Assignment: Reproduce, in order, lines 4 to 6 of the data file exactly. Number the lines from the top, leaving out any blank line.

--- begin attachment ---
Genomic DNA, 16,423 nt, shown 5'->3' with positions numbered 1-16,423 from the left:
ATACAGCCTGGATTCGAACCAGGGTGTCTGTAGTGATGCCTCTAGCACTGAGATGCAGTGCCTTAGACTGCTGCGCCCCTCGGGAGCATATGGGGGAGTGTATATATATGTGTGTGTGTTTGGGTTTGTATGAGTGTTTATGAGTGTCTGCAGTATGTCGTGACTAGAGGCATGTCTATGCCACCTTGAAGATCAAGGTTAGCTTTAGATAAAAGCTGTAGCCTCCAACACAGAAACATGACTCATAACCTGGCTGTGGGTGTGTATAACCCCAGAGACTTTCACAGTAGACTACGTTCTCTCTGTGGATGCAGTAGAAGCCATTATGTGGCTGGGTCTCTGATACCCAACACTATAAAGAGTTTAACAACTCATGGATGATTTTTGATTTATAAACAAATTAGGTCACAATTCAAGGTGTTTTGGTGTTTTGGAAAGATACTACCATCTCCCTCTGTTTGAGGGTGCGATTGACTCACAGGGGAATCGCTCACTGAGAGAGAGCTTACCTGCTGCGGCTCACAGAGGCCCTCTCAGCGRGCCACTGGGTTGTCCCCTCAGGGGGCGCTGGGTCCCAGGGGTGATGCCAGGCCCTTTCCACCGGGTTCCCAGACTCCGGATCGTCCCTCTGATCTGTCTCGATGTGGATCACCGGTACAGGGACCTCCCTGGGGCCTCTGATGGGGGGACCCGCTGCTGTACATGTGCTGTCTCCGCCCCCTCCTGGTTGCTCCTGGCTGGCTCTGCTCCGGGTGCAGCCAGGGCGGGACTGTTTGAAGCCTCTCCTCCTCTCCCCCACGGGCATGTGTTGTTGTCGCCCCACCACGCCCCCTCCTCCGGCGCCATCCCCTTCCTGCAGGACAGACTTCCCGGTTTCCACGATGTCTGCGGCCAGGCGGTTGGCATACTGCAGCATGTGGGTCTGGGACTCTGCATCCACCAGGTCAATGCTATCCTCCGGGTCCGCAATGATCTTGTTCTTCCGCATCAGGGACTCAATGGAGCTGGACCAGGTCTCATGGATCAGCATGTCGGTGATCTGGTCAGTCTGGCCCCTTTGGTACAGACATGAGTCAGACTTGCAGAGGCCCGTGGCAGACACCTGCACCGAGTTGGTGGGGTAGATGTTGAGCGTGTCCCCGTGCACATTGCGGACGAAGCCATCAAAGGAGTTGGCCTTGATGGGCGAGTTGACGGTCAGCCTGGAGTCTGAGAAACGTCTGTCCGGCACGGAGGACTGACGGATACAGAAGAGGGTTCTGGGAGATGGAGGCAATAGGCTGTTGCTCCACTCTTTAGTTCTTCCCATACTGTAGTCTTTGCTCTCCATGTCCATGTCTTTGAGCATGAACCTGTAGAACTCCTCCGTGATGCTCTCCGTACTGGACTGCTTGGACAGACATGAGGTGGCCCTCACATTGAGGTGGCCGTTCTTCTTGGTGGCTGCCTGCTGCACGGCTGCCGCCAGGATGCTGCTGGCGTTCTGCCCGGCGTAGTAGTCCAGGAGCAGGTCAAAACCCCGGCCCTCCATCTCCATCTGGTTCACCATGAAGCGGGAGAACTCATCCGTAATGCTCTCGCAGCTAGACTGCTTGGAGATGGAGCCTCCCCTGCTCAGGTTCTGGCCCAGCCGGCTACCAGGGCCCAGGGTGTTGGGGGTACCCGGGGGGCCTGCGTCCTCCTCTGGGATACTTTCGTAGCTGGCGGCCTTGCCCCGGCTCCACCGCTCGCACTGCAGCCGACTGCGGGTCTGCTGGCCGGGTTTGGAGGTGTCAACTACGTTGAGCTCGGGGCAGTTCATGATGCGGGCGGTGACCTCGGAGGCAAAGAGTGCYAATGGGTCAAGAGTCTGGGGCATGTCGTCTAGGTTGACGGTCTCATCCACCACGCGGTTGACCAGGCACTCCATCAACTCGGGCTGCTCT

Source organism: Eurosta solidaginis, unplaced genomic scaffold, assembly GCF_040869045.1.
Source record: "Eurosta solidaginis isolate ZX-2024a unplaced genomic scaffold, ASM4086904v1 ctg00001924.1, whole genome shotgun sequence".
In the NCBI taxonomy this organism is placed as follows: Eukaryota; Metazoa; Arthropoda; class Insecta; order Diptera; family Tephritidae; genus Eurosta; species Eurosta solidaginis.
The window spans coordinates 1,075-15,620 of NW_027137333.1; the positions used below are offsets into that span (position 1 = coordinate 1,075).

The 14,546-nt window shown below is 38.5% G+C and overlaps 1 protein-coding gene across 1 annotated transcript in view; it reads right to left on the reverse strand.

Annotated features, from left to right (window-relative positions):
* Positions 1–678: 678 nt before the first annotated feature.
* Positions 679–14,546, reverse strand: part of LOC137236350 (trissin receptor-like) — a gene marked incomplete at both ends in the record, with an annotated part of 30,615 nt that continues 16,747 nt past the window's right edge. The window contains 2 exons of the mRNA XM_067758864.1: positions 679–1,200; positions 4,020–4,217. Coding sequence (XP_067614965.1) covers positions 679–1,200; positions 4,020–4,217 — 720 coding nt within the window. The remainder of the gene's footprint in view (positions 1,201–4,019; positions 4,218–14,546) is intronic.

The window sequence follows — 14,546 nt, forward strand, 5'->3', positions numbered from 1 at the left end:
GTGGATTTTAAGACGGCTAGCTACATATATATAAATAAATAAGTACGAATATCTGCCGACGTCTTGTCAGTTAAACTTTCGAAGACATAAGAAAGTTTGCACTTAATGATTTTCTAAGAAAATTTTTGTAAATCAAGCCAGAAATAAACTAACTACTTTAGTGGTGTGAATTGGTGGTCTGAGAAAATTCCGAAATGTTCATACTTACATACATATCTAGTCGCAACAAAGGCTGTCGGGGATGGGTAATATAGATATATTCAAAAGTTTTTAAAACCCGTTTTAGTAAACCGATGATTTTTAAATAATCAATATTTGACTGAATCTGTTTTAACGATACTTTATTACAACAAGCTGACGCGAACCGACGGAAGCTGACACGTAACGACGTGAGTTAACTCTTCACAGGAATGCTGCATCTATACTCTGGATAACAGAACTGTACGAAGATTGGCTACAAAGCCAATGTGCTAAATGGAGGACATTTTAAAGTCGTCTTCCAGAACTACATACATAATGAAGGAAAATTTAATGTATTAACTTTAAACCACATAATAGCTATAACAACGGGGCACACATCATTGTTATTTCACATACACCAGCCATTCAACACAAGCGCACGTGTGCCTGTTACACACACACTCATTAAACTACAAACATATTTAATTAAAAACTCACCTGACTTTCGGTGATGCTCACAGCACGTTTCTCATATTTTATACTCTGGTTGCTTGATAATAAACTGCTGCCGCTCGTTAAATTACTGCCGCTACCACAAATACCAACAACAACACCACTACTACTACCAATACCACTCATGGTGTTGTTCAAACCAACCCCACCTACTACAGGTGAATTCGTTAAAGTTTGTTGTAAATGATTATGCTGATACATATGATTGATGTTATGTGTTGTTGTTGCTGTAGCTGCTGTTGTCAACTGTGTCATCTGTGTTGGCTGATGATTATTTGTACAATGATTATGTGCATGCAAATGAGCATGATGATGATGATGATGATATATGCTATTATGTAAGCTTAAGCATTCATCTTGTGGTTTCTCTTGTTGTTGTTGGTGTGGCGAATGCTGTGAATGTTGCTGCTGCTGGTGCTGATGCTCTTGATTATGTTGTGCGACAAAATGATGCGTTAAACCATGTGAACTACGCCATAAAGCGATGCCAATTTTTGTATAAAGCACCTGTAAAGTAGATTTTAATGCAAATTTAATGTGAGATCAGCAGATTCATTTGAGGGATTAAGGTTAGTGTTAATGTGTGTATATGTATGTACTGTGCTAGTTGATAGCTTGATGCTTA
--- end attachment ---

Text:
Source record: "Eurosta solidaginis isolate ZX-2024a unplaced genomic scaffold, ASM4086904v1 ctg00001924.1, whole genome shotgun sequence".
In the NCBI taxonomy this organism is placed as follows: Eukaryota; Metazoa; Arthropoda; class Insecta; order Diptera; family Tephritidae; genus Eurosta; species Eurosta solidaginis.
The window spans coordinates 1,075-15,620 of NW_027137333.1; the positions used below are offsets into that span (position 1 = coordinate 1,075).